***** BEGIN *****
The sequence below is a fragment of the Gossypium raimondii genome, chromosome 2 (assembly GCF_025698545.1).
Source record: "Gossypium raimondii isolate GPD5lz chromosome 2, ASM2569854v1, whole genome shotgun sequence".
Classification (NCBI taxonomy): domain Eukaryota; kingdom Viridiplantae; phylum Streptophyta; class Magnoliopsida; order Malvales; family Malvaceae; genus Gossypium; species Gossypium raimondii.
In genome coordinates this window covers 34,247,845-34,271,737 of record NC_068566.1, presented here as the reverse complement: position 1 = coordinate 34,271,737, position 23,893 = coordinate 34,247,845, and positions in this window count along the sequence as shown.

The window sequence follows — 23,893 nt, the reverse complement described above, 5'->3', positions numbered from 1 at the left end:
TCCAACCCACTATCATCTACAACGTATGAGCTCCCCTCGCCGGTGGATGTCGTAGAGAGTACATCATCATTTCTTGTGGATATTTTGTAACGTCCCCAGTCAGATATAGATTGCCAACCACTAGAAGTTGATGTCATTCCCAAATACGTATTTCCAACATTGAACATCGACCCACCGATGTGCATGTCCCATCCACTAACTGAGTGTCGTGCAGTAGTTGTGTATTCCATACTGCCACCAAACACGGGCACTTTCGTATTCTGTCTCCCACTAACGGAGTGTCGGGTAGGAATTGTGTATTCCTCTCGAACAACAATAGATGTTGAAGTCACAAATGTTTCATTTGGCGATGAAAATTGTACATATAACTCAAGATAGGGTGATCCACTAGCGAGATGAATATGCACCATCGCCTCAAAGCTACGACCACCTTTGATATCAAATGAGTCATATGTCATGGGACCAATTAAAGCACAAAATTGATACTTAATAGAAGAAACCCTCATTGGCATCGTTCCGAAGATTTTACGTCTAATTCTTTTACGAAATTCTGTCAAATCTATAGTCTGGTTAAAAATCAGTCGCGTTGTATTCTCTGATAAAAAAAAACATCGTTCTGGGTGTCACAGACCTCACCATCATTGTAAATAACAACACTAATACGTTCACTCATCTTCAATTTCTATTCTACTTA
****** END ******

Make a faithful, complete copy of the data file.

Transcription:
The sequence below is a fragment of the Gossypium raimondii genome, chromosome 2 (assembly GCF_025698545.1).
Source record: "Gossypium raimondii isolate GPD5lz chromosome 2, ASM2569854v1, whole genome shotgun sequence".
Classification (NCBI taxonomy): domain Eukaryota; kingdom Viridiplantae; phylum Streptophyta; class Magnoliopsida; order Malvales; family Malvaceae; genus Gossypium; species Gossypium raimondii.
In genome coordinates this window covers 34,247,845-34,271,737 of record NC_068566.1, presented here as the reverse complement: position 1 = coordinate 34,271,737, position 23,893 = coordinate 34,247,845, and positions in this window count along the sequence as shown.

The window sequence follows — 23,893 nt, the reverse complement described above, 5'->3', positions numbered from 1 at the left end:
TCCAACCCACTATCATCTACAACGTATGAGCTCCCCTCGCCGGTGGATGTCGTAGAGAGTACATCATCATTTCTTGTGGATATTTTGTAACGTCCCCAGTCAGATATAGATTGCCAACCACTAGAAGTTGATGTCATTCCCAAATACGTATTTCCAACATTGAACATCGACCCACCGATGTGCATGTCCCATCCACTAACTGAGTGTCGTGCAGTAGTTGTGTATTCCATACTGCCACCAAACACGGGCACTTTCGTATTCTGTCTCCCACTAACGGAGTGTCGGGTAGGAATTGTGTATTCCTCTCGAACAACAATAGATGTTGAAGTCACAAATGTTTCATTTGGCGATGAAAATTGTACATATAACTCAAGATAGGGTGATCCACTAGCGAGATGAATATGCACCATCGCCTCAAAGCTACGACCACCTTTGATATCAAATGAGTCATATGTCATGGGACCAATTAAAGCACAAAATTGATACTTAATAGAAGAAACCCTCATTGGCATCGTTCCGAAGATTTTACGTCTAATTCTTTTACGAAATTCTGTCAAATCTATAGTCTGGTTAAAAATCAGTCGCGTTGTATTCTCTGATAAAAAAAAACATCGTTCTGGGTGTCACAGACCTCACCATCATTGTAAATAACAACACTAATACGTTCACTCATCTTCAATTTCTATTCTACTTA